A young man came to marriage counseling and reported that he had two panic attacks in his life. One occurred years ago, and the other happened on his way to our session. He knew he needed to more effectively merge with his wife, but he did not know how that was possible; and moreover, he feared that the marriage counseling process may make matters worse.
That story reminds me of a recent public forum I attended where people were invited to provide comments on the proposed merger of the New York State Office of Mental Health with the New York State Office of Alcohol and Substance Abuse Services. As with the marriage counseling situation, it seemed to be understood that a merger should take place, but the question of how that could be accomplished, and done so in a way that did not make matters worse, was an often expressed concern.
It was initially puzzling to hear speakers say that, while they understand that mental health and substance abuse care should be integrated, they were opposed to creating an organizational structure that would facilitate the delivery of that needed care.
During the marriage counseling session and during the public forum, it quickly became apparent that the prominent issue was fear. As any competent practitioner knows, one of the first things that must be conveyed to a client is that the counseling process is safe, and the reasons for that need be made clear. In fact, this should occur in any merger situation, whether we are discussing the merger of people, the merger of companies or the merger of organizations.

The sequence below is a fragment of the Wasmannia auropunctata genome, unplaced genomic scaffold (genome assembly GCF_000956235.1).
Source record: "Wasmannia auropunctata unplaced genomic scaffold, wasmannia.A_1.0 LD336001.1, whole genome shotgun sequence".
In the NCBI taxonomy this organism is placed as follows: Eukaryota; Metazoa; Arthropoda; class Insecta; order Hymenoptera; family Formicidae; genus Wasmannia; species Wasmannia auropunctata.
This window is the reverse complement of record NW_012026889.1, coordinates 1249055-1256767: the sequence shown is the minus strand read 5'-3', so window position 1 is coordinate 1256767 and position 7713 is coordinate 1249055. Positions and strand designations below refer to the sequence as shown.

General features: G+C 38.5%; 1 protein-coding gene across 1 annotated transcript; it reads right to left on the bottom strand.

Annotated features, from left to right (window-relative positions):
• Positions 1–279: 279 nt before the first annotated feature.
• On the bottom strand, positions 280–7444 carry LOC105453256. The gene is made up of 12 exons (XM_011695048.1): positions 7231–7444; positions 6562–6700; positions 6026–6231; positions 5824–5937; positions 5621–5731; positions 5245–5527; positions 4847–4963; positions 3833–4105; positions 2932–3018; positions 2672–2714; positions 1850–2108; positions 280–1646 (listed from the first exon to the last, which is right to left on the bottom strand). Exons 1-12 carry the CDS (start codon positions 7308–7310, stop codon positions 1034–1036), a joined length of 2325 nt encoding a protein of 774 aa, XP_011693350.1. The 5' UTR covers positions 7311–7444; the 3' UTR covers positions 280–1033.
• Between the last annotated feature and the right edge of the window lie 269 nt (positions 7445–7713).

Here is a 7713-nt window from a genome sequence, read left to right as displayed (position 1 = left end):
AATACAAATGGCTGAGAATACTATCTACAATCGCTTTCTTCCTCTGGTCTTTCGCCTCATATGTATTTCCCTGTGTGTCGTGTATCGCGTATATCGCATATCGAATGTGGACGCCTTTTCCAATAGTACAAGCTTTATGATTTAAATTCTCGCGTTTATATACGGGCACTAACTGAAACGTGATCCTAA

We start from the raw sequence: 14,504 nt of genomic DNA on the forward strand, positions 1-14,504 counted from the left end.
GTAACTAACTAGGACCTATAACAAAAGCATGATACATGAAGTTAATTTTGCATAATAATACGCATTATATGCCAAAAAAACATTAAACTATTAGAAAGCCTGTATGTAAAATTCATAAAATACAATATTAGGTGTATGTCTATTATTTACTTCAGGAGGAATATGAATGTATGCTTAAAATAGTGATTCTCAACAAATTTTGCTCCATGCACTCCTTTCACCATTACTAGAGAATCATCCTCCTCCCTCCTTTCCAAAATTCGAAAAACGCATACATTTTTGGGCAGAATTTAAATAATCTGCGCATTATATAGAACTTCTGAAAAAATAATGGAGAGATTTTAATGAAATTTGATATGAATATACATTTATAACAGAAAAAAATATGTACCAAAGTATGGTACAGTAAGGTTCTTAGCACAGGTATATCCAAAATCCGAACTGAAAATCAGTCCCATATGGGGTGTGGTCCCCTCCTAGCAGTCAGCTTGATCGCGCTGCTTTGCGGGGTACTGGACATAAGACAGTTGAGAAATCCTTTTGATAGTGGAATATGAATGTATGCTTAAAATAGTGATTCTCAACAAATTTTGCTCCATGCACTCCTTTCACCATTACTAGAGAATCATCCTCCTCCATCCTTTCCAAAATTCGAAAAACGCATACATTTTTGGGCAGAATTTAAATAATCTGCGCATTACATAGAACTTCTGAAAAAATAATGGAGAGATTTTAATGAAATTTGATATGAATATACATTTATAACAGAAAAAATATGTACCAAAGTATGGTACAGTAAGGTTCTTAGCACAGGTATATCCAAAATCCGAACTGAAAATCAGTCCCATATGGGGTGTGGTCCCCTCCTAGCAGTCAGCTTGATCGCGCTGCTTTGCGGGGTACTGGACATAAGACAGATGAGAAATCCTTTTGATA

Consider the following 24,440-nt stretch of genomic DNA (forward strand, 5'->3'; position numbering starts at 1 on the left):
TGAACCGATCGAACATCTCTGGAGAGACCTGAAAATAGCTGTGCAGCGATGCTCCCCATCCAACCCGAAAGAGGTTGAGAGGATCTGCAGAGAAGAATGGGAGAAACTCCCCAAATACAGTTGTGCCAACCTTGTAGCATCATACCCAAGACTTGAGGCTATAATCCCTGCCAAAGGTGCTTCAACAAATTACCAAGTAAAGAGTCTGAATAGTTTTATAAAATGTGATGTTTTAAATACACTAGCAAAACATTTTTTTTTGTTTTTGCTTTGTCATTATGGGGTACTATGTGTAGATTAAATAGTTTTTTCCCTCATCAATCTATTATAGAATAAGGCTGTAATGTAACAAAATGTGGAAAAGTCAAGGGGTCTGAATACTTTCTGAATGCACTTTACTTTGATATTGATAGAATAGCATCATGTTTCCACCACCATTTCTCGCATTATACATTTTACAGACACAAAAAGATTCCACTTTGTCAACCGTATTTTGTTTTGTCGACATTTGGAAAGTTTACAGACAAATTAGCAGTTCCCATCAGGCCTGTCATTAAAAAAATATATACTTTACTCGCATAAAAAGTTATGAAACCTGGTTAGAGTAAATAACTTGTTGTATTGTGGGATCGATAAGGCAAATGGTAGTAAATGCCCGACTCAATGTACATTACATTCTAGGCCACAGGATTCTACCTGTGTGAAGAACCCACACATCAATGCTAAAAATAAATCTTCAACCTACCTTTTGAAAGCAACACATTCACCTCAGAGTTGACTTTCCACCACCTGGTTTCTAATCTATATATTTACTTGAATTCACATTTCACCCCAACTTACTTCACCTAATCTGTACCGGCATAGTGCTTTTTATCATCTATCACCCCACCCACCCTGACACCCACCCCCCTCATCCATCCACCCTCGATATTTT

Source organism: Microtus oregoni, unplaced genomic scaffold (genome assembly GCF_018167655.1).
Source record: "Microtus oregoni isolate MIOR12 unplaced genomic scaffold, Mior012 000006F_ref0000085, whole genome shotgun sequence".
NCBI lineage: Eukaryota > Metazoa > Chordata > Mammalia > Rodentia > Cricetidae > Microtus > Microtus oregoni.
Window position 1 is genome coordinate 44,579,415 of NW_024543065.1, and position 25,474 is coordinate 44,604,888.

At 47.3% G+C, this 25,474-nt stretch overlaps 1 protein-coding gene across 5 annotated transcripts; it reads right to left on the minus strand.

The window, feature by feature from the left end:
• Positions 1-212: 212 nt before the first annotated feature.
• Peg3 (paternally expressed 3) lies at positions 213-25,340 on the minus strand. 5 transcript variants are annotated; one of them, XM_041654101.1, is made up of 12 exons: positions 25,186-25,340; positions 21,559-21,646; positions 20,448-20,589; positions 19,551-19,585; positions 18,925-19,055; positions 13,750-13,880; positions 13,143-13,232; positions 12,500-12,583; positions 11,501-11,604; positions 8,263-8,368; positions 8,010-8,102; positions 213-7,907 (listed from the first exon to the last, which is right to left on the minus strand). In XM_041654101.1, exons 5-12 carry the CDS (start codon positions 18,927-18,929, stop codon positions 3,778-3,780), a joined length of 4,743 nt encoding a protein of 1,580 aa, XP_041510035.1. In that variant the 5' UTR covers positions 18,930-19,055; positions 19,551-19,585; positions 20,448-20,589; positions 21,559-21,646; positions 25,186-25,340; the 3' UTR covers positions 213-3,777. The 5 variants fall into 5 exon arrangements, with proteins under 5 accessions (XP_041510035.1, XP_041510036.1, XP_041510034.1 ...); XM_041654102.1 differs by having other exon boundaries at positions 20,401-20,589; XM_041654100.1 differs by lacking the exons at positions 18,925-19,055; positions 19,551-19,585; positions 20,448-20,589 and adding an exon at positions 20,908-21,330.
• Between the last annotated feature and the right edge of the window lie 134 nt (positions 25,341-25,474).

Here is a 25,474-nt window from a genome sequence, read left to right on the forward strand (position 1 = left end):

The fear related to a merger of mental health with substance abuse services needs to be debunked. In part, this can be accomplished by reassuring the substance abuse providers that their value will not be diminished. These providers should be recognized and validated for the good work they have performed, and they need to know that their status and influence will not be diminished by a merger.
A similar allaying of fears had to occur when the NYS Division of Substance Abuse Services (DSAS) was merged with the Division of Alcoholism and Alcohol Abuse (DAAA). Back then, the argument was made that drug and alcohol abuse are distinct conditions and should be treated separately. A similar argument is made by some that mental health and substance abuse care should remain separate; and this is based on the experience of having a mental health practitioner miss the fact that one had a co-occurring substance use disorder. The reverse complaint is also made of substance abuse practitioners who did not recognize when a mental health condition was present. Such experiences, however, should not be interpreted to mean that mental health and substance abuse treatment should remain separate, because just the opposite needs to happen. It is a disservice to those we serve when mental health and substance use issues are not addressed simultaneously. Having said that, it is clear that the first thing we have to address is the fear.
Substance abuse providers must be reassured that the purpose of a merger is not to reduce their funding. Further, they need to know that their ability to influence the trajectory of public policy on health matters would be enhanced, and certainly not lessened. Furthermore, the life-saving contributions they have made, and will continue to make, should be roundly acknowledged. It is only after meeting these requirements that we will be able to effectively move forward and achieve the type of synergy that occurs in a successful marriage.